In addition to tracking each of your expenses, you need to document your income. Add up all of your monthly income from every source. If you have one job, this is obviously fairly easy to do. But take into account any side hustles or jobs you’ve taken on recently and factor that in. 


After you’ve tracked your expenses and categorized them, it’s time to actually create your budget to pay off credit card debt. You’ll do this by setting goals in each category of your budget based on your past spending. For example, say you noticed that in the past three months, you spent $400 on groceries one month, $540 the next, and $450 in the third month. You could set a goal of $400-$450 to spend on groceries in the upcoming month and then work to stay within that goal. 

This of course only works on variable expenses. Your fixed expenses like your mortgage/rent, car payment, etc will be the same every month, so it’s easy to know how much you’ll need to pay.

Do this for all of your necessary expenses, including minimum debt payments. In addition to these necessary expenses and minimum payments, you’ll need enough money left over each month to make extra debt payments. You should have a plan for every dollar of income you have– including for extra debt payments. 


Once you’ve set your budget, you can then work on reducing expenses and increasing income. The more you can reduce expenses and increase income, the more money you’ll have available in your budget to make extra debt payments to get out of credit card debt even faster. Is there anything you can cut out of your budget, even temporarily? Maybe you can work out from home instead of paying for a gym pass. Swap cable for a cheaper subscription service. Use coupons and cash back apps for your groceries and when you grocery shop, make sure your shopping the things that are on sale. Likewise, focus on doing things to increase your income. You could sell items around your house, take on a temporary second job, or ask for a raise. More ideas on how to increase your income here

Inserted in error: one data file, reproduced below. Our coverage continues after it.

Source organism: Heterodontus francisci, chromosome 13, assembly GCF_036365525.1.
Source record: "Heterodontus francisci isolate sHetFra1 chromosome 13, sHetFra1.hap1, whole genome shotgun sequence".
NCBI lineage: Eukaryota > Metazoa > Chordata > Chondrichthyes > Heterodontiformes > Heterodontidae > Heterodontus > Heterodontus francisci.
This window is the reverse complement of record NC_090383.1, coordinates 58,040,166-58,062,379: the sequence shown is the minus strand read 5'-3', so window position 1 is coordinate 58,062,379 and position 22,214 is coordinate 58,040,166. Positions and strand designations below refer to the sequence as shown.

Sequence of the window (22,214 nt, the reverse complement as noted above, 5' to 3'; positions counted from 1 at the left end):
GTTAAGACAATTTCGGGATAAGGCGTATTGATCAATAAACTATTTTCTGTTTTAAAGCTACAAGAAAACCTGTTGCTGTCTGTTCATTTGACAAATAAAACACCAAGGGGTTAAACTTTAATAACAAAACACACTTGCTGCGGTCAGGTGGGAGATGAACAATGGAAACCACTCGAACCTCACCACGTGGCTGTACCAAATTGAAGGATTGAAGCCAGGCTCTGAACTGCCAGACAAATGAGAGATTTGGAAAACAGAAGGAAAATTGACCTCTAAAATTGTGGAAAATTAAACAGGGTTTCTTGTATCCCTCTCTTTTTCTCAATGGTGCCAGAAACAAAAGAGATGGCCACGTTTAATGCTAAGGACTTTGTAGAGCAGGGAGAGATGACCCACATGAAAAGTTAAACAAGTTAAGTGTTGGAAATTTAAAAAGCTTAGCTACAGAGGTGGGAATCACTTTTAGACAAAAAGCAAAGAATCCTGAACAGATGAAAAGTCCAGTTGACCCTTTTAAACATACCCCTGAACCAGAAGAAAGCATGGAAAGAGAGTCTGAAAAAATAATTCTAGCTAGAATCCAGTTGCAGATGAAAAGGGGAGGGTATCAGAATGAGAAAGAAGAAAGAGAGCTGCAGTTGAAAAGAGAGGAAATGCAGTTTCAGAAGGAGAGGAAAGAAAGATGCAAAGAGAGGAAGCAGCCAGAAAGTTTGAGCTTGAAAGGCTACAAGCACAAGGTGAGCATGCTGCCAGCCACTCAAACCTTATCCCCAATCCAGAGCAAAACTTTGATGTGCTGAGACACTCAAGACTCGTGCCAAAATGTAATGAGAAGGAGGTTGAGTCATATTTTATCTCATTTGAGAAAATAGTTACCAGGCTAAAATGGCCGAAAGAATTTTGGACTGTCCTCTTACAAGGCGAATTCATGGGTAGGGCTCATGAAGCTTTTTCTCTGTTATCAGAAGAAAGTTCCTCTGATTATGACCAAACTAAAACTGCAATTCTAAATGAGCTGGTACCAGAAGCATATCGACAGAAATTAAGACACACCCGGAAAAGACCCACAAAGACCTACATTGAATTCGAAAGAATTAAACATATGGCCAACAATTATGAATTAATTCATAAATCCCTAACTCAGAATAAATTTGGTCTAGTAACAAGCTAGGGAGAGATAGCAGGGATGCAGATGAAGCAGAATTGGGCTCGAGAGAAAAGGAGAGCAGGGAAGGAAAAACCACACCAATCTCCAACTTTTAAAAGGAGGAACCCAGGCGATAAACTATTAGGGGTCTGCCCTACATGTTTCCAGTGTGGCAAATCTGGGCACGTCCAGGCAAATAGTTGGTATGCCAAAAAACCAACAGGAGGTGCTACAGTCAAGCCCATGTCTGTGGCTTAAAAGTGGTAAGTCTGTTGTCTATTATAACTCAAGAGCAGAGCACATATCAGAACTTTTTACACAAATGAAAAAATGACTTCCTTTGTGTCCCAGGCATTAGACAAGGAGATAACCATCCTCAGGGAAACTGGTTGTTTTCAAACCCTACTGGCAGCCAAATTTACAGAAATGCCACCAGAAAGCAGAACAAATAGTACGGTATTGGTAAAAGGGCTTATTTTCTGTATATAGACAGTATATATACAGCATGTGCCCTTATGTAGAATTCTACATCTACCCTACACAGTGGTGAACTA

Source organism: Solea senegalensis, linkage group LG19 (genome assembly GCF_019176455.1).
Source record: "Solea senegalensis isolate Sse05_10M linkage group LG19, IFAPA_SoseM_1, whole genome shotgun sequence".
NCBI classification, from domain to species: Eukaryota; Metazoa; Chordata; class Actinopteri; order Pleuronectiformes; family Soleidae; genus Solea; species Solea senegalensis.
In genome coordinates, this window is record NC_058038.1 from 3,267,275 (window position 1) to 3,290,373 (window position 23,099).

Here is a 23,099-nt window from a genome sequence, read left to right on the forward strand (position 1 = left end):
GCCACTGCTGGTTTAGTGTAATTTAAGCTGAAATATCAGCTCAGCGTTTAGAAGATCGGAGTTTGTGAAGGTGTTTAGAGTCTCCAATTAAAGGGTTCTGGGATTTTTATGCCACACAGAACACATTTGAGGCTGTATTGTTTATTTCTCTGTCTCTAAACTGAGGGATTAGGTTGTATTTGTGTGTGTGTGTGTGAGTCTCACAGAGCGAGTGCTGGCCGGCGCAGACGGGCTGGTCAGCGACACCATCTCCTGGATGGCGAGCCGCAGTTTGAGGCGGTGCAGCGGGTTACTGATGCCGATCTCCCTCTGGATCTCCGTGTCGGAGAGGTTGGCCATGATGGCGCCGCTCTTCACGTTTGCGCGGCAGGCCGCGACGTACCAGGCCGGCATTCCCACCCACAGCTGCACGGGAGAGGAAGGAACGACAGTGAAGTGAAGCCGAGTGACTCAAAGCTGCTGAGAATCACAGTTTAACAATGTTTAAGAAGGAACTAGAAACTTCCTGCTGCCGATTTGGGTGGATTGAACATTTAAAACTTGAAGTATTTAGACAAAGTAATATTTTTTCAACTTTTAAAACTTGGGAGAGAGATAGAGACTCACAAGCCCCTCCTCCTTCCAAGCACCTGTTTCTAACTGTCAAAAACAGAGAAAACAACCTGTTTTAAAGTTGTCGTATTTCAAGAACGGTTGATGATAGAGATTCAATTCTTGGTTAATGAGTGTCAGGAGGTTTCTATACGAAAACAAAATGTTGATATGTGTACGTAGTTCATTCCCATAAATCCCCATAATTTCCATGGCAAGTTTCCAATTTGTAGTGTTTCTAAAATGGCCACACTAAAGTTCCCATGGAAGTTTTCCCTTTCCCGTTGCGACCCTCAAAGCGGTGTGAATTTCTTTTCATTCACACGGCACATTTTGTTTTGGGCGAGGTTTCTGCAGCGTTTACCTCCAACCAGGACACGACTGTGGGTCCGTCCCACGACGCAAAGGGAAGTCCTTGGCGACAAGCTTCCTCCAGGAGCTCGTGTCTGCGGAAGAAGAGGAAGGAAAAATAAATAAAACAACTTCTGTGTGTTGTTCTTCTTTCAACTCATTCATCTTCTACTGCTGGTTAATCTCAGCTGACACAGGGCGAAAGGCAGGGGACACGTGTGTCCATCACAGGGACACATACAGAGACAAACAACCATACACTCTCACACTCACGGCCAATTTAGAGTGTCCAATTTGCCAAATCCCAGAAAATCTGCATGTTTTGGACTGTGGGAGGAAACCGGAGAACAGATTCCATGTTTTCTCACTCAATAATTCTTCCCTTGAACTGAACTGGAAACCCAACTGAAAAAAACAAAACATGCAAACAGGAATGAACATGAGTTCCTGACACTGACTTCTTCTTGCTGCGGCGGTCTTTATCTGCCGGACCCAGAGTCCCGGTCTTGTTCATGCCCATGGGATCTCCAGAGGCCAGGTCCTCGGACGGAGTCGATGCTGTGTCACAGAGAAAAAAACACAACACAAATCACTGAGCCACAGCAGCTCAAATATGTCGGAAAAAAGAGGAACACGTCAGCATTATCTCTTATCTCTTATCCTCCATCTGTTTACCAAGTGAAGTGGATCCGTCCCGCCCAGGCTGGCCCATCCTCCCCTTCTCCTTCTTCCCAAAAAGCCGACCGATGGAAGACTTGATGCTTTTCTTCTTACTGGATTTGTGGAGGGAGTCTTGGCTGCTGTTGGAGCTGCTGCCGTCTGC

Once you’ve officially created your budget to  pay of credit card debt, and importantly, realized how much money you can make towards extra payments, you can start making those extra payments. One way you should do this is by making biweekly payments every month. You’ll do this by dividing the amount you want to pay each month into two and pay it biweekly. When you make biweekly payments on your credit card instead of just one payment a month, you actually end up spending less money on interest since you make more payments per year. For example, if you plan to pay $1,000 a month in extra payments, make a half-payment every two weeks of $500 instead. You will end up paying $13,000 in a year, instead of $12,000 monthly, or $1,000 times 12 monthly payments.

In addition to making a budget to pay off credit card debt, you could consider taking on a personal loan to pay off the balance of your credit card debt, which will give you a lower interest rate to save you money and help you pay it off faster. I highly recommend using Credible where you can compare multiple interest rates with multiple lenders here

Just like you need a map to guide you driving, you’ve got to make a budget to pay off credit card debt. The extent to which you stick to that budget is the extent to which you’ll succeed on paying down your credit card debt. And if you need more tips or you’d like to see my own personal budget, I send out a monthly newsletter showing how much money I spent for the month and where it all went– including my own extra debt payments. You can get that newsletter here


make a budget to pay off credit card debt